Best Approaches To Learn Algbra, Fractions And Decimals

If you’ve been teaching math for any amount of time over the past few years, you’re likely already aware of the fact that students don’t need to simply understand how to solve a math problem, but also why it can be solved this way. By obtaining a better grasp on higher-order problem solving skills, students will be able to continue solving more and more complex problems, increasingly without our help. Here are some of the best approaches and tips for teaching algebra, fractions, decimals, and long division.


Best Approaches To Learning Algebra

 Require students to work backwards when solving algebraic problems. Start by having the entire problem and solution already written out, and then ask students to explain the process the solver undertook to determine the solution. Bonus: After doing several of these exercises, have students see if they can spot patterns in processes. Instead of teaching students basic rules and algorithms for solving algebraic equations, teach them strategies can be applied to a multitude of scenarios.

This way, they can apply these strategies to future problems, even when those problems don’t resemble anything they’ve seen before. Use virtual algebra games and practice sites, such as Khan Academy, where students can repeatedly practice their skills .Use worksheets with pre-made algebraic equations to repeatedly practice the concepts stated above, such as backward solving, strategies, and word problems. For best results, always approach math learning with an attitude of excitement and discovery. Students don’t learn as quickly when they view their learning with fear or boredom. Make algebra applicable to them by using word problems that deal with real-life scenarios or capitalize on student interests.

Best Approaches To Learning Fractions

 Introduce vocabulary first, so that students will have a good understanding of the concepts before you begin the lesson. This will save you time and confusion in the long run, as you won’t have to go back over concepts as frequently. Ensure that you teach students that a fraction is a single number, and not two separate numbers divided by a line. Students often get confused while identifying which fraction is larger than the other when this concept is not fully understood. Help students become aware of “bigger picture” concepts.

When students understand that fractions aren’t simply counting the number of pieces out of a whole, and that fractions are actually also a percentage of a whole, this will allow the concept of fractions to really click in their minds. Teach visually and in a way that is engaging. Connect learning to real-word activities. Some ways you could conduct this creatively is by throwing a pizza party or baking a cake, and then demonstrating fractions by dividing these circular-shaped foods into equal parts. ○ Stuck at home during the pandemic? Another option is to get a list of student preferences and then order a small pizza to be sent to each of their houses so that they can still participate in this activity.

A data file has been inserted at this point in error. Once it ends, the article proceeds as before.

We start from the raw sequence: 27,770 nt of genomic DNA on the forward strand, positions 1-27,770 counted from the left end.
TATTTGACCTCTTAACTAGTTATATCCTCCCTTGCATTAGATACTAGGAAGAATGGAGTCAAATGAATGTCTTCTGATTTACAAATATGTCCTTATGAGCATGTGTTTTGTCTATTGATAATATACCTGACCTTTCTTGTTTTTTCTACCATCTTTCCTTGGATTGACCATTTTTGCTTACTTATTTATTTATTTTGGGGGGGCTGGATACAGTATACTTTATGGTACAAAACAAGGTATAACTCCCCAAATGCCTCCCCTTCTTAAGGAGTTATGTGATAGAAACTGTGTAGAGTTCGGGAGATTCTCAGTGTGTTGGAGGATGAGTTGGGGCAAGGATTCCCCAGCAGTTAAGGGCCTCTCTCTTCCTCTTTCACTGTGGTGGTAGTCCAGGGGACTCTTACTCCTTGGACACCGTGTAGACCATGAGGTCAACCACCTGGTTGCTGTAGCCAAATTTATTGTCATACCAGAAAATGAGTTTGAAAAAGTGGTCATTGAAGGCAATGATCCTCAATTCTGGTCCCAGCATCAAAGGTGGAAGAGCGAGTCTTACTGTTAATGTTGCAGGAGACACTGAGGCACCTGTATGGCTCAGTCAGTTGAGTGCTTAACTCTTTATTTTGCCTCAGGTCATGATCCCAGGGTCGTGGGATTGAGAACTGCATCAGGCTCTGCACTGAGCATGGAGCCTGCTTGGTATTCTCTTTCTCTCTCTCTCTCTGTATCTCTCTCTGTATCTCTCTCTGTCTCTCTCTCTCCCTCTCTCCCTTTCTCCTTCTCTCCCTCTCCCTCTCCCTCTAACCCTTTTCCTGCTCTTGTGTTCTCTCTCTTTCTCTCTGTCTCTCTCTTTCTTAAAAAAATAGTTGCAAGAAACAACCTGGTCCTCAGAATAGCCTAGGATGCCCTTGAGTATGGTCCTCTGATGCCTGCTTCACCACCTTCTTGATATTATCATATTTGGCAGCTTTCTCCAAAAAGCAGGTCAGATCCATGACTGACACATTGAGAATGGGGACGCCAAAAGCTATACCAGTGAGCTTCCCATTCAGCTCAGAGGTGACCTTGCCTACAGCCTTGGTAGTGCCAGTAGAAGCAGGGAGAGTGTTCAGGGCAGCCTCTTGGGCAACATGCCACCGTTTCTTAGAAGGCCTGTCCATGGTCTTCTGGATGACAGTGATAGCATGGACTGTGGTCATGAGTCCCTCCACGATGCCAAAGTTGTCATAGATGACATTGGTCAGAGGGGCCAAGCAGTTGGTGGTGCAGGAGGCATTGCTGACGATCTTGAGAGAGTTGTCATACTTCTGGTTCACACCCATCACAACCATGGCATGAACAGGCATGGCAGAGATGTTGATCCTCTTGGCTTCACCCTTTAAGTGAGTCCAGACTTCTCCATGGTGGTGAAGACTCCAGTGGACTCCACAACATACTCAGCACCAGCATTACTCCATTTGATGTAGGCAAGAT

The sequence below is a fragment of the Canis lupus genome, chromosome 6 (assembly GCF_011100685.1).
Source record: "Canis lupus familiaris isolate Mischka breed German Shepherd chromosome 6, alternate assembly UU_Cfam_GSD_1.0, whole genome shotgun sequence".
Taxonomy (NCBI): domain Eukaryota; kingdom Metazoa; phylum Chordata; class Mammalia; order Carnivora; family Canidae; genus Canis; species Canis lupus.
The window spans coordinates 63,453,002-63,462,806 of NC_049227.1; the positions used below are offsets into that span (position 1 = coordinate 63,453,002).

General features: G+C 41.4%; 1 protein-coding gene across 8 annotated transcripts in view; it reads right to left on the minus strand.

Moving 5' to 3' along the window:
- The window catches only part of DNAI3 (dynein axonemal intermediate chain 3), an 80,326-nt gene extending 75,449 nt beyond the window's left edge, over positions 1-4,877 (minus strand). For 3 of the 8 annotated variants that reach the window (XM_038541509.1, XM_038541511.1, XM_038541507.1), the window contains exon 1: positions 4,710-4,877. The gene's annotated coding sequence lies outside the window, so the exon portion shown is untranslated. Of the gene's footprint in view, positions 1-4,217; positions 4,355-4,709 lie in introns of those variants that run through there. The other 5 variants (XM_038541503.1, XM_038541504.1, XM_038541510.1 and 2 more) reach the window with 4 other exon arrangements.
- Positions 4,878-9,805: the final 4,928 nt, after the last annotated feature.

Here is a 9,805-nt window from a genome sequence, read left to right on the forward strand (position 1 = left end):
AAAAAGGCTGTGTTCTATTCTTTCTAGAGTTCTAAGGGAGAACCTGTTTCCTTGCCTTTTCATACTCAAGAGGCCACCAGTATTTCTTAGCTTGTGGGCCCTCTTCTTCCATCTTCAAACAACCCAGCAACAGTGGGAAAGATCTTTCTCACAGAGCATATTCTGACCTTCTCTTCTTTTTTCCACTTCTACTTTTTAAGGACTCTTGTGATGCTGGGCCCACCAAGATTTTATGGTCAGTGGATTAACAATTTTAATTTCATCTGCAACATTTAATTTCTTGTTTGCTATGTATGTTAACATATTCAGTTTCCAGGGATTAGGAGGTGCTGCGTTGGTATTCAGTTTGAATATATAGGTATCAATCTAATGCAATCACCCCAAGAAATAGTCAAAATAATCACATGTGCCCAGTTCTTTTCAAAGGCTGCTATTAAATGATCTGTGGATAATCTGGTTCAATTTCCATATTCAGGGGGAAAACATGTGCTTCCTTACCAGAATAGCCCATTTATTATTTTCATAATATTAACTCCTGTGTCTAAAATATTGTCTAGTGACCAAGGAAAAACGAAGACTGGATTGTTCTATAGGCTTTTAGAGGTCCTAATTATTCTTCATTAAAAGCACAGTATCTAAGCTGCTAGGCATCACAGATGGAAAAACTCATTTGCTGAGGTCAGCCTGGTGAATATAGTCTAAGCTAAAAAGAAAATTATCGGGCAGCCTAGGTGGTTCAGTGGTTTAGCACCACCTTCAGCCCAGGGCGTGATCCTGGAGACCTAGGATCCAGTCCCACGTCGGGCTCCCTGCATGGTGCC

Best Approached to learning Decimals and Long Division

Start by teaching them in incremental steps. Start with the tenths place and work forwards. Connect the concept of decimals to the previously learned concept of fractions. Show them that the tenths place corresponds to 1/10. Visually demonstrate popular corresponding decimals (such as 0.25 and ¼).

Demonstrate with visuals and manipulatives. Show them that when there are 2 decimal places, this means that this is the number out of one hundred. Using a 100-block grid printed on paper, have students shade in the number that is within the decimal (such as 25 blocks for 0.25). They will see that this is 25 parts to 100, and also that it makes up ¼ of the whole. Again, visuals, manipulatives, and connection to student’s personal lives will always make learning easier.

 Long division is a bit trickier, but not impossible. Although it’s not wrong to teach students a basic algorithm for solving long division problems, they also need to be able to explain why and how the answer is what it is. Having students practice with word problems can make this process easier, and will force them to learn why long division works the way that it does. Use real-world examples, and incorporate student interests


The key to teaching complex math concepts is to teach students to see the bigger picture. Rather than simply teaching them basic algorithms to solve equations with little to no thought, put the tools into their hands to utilize strategies that they can take with them into the outside world as well. This additionally makes math more interesting and fun.

Some of the best ways to encourage higher-order thinking is by providing students with word problems and practice problems that are structured in such a way that they must use these critical thinking and problem-solving skills. Additionally, providing problems that capitalize on student interests can foster even greater interest and development of some of these basic mathematical skills.

Addition, Subtraction, Division and Multiplications